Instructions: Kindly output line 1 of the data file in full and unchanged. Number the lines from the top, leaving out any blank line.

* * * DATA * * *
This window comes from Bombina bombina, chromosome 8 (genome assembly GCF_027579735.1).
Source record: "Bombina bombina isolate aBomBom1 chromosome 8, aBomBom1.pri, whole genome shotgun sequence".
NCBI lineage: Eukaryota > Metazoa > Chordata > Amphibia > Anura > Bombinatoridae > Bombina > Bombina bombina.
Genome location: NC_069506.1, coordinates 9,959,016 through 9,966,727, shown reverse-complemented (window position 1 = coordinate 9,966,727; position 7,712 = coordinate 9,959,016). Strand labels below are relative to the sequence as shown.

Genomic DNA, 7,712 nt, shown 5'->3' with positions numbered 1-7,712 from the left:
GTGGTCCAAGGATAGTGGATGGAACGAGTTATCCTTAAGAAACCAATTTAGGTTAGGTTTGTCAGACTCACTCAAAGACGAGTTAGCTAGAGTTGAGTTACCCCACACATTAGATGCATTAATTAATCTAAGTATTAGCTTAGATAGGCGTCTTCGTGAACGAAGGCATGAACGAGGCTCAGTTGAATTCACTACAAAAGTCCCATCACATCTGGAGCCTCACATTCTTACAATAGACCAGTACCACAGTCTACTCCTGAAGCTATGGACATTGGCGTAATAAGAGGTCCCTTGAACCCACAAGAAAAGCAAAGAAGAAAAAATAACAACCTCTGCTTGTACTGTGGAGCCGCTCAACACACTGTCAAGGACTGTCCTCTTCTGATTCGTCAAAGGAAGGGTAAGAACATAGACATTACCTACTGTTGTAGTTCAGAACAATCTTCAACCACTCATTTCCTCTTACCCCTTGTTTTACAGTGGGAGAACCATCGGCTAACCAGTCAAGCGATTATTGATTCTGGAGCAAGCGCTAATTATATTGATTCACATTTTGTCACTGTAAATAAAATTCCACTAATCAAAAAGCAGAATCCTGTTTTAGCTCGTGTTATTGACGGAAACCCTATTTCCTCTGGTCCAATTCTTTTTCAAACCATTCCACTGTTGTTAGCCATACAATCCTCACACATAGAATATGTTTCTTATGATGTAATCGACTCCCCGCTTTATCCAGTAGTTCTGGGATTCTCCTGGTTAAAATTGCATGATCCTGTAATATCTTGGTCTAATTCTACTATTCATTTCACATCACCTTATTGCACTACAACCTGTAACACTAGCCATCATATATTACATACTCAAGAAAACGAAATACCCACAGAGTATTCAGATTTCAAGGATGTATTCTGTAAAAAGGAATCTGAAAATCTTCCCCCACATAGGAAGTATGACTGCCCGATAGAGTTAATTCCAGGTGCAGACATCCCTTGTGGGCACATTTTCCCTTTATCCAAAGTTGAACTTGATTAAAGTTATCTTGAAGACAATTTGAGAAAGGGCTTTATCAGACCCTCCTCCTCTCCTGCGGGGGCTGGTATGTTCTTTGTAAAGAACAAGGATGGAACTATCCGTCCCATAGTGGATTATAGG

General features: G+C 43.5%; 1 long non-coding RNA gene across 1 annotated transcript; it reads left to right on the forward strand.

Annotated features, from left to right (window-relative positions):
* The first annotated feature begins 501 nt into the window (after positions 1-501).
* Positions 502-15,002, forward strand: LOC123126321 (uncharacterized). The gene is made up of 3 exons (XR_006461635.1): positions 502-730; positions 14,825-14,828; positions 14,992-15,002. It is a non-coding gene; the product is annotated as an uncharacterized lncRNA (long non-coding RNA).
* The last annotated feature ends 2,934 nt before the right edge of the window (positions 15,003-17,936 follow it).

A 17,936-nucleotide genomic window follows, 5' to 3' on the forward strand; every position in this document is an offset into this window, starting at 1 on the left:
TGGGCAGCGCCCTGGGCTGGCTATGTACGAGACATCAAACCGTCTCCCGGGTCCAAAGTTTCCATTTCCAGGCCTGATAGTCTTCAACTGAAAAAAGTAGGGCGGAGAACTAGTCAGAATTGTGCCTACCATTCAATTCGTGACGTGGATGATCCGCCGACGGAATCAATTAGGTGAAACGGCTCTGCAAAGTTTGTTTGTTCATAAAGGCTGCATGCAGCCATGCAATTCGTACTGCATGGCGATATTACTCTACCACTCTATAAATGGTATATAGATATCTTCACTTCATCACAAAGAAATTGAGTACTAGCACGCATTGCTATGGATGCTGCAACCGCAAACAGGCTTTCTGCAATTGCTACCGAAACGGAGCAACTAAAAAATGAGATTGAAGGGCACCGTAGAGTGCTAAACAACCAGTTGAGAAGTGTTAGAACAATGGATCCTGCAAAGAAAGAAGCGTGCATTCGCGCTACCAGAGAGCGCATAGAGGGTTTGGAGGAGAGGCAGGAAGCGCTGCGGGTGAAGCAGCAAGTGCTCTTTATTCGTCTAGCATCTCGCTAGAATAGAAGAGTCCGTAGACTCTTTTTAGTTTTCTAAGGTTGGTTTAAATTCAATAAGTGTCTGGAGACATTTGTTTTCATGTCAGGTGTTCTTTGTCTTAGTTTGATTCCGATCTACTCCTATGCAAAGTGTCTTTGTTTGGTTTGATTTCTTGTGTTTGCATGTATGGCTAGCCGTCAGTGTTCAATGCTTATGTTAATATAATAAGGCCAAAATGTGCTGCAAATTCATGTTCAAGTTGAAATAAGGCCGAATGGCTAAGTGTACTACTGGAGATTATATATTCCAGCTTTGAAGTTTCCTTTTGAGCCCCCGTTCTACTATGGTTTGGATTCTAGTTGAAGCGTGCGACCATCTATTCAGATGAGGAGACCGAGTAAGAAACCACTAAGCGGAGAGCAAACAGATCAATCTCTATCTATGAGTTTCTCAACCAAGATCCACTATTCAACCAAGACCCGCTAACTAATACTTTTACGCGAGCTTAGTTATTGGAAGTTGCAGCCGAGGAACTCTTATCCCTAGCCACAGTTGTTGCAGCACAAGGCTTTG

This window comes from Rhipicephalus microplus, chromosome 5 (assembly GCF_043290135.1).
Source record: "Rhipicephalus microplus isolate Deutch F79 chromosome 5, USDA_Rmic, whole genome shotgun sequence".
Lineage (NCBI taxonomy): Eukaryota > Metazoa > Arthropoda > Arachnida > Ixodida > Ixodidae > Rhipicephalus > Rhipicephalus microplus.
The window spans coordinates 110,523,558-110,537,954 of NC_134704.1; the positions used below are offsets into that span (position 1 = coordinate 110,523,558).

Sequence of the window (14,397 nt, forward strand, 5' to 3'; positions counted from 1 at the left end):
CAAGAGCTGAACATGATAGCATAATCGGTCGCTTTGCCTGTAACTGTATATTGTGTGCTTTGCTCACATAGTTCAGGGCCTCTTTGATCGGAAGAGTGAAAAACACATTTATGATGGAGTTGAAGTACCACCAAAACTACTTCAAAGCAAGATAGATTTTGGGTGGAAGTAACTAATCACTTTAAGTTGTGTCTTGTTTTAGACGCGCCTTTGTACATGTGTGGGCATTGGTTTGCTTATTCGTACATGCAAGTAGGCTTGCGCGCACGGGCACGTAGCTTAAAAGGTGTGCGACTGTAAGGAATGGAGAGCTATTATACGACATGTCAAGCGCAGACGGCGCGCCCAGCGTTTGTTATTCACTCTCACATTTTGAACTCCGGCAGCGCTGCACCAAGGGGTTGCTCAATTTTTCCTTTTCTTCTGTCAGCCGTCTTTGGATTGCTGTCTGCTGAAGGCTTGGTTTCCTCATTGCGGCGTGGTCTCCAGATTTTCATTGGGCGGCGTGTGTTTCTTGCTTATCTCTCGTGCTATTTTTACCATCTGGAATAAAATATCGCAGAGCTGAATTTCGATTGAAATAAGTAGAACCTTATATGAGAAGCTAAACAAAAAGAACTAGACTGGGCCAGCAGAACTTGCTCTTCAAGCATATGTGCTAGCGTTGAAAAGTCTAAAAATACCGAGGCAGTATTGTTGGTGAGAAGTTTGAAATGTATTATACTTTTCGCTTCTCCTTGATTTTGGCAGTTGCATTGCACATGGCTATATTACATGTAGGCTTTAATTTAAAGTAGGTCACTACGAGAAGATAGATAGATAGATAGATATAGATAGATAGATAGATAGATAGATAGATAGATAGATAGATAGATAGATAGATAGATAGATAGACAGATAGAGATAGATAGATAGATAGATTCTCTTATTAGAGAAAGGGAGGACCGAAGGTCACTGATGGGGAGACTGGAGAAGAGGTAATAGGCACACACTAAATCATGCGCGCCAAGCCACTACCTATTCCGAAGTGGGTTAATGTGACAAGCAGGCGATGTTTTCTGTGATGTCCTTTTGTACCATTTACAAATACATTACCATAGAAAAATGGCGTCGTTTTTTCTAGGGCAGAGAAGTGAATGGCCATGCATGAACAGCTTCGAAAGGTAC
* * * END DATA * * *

This window comes from Bombina bombina, chromosome 8 (genome assembly GCF_027579735.1).